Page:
It was announced that the tariff could increase by Rs 24.17 per unit in the next month. This would land a heavy blow on the power dependent sectors in an already bleeding economy. The IMF has been pushing Pak officials hard to narrow the gap between revenue and expenditure by raising taxes and power tariffs, literally asking the Pak public to foot the Chinese bill. Given Pakistan’s history of high-levels of corruption and China’s rapacious practices, the Pakistani public appears to have no alternative but to pay more for the anticipated prosperity that the CPEC is supposed to usher. While, the Chinese complicity is blatant, the firms have shown no signs of adjusting the excess payments.
China is yet to give any clear indications on its debt restructuring plan post Covid 19 pandemic after a request by many poor countries. While the G20 has decided to freeze interest on all loans for the year, China says it will have specific plan for each country. This is a clear indication that China want the debtors to remain divided and not stack up against it. The countries with similar arrangements under BRI are in all likelihood falling into the set Chinese trap. The Chinese strategy is straight- they offer a lucrative loan under the Exim policy that a developing country is more than eager to take. However, the caveat remains that the loanee has to select a company chosen by China for the said project. This is how China pushes its Trojan Horse into these poor countries with a weak economic backbone and then subjugates the host.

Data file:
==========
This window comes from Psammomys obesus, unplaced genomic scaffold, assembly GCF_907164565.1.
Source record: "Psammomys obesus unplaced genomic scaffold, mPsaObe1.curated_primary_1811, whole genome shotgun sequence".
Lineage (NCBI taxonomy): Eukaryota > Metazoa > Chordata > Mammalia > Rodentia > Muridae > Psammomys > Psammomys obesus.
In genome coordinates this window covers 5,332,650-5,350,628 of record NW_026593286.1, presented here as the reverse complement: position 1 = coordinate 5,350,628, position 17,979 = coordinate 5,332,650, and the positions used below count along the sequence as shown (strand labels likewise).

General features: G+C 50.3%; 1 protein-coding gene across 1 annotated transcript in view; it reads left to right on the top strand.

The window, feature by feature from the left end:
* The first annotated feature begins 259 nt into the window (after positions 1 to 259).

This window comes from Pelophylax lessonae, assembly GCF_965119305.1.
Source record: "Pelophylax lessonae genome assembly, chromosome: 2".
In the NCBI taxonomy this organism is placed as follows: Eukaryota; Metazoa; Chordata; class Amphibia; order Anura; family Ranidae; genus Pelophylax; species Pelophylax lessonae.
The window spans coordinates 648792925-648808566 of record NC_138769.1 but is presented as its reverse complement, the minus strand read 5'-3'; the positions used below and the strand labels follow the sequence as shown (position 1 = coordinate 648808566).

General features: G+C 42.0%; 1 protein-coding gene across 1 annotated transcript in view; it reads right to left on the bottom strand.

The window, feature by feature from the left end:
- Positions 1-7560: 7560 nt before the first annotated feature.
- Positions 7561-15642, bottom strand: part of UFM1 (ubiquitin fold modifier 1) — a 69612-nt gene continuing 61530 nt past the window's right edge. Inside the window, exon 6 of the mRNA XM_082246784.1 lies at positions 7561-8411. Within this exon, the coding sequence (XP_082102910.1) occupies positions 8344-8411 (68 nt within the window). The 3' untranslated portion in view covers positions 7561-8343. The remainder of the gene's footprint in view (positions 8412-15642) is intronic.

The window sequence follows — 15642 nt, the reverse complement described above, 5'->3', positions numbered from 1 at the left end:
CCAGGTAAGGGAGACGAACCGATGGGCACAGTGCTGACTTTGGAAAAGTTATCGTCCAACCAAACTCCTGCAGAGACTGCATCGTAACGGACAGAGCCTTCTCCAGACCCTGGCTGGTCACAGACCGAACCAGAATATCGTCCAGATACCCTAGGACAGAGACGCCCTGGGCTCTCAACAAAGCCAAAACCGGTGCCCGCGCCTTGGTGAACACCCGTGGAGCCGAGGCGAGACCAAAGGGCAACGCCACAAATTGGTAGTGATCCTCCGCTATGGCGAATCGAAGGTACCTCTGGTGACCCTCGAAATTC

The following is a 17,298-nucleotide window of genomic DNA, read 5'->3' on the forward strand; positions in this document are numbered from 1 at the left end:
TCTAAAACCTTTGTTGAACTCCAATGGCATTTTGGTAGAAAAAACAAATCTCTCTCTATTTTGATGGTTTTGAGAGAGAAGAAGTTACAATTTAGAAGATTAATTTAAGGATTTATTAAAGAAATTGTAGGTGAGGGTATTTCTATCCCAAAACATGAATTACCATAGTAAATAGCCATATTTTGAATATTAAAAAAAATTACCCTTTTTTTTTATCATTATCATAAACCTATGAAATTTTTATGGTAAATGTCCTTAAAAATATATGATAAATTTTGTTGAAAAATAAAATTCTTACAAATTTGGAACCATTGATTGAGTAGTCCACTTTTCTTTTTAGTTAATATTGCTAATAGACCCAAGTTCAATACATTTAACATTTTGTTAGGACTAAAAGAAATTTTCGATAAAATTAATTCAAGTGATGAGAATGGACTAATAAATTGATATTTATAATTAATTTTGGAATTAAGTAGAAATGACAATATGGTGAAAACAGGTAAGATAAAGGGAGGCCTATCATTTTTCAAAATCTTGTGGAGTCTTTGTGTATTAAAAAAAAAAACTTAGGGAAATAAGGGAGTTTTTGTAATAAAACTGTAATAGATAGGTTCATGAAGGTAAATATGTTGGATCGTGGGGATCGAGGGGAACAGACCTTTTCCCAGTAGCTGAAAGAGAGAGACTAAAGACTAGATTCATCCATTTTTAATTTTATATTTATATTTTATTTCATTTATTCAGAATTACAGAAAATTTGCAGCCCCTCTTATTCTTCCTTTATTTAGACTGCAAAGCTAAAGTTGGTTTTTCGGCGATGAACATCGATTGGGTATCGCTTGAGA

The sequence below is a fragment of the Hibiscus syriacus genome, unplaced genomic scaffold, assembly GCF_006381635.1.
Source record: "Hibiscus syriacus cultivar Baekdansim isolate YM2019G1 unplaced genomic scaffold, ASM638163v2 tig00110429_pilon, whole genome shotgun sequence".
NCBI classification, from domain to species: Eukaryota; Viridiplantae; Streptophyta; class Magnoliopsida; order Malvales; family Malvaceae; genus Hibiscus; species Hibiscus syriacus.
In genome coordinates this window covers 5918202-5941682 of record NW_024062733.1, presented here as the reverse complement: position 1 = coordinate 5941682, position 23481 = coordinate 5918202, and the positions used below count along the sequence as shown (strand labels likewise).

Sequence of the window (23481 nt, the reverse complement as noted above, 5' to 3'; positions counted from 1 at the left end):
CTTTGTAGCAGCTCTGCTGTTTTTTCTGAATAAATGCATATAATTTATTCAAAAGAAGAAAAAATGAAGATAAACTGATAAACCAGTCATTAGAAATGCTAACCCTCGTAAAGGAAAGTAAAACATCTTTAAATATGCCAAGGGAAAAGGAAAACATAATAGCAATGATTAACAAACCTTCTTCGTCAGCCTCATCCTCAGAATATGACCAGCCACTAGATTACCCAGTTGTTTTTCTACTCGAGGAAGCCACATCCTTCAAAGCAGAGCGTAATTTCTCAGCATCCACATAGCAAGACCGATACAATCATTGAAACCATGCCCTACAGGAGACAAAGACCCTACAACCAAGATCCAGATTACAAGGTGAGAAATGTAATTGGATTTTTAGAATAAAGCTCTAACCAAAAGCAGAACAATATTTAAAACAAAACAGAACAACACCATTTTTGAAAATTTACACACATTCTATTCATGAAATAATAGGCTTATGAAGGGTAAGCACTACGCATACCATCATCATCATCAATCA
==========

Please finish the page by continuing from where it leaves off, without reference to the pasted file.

Although, the pandemic has pushed the global narrative against China and it is on a PR overdrive to improve its image, it is likely to pursue its ‘debt trap policy’ in a more aggressive way than ever before. The US China trade war complemented by the global aversion towards Chinese economic hegemony has made it a wounded dragon, viler and more dangerous in its approach. It is about time that developing economies understand the Chinese trap and stay clear of it. As for Pakistan, it has already put itself under subservience, thanks to the CPEC projects. Transparency is impossible with the current benefactors in control calling the shots- The Pakistan Army. Imran Khan can only walk as far as the leash is loosened by the Army.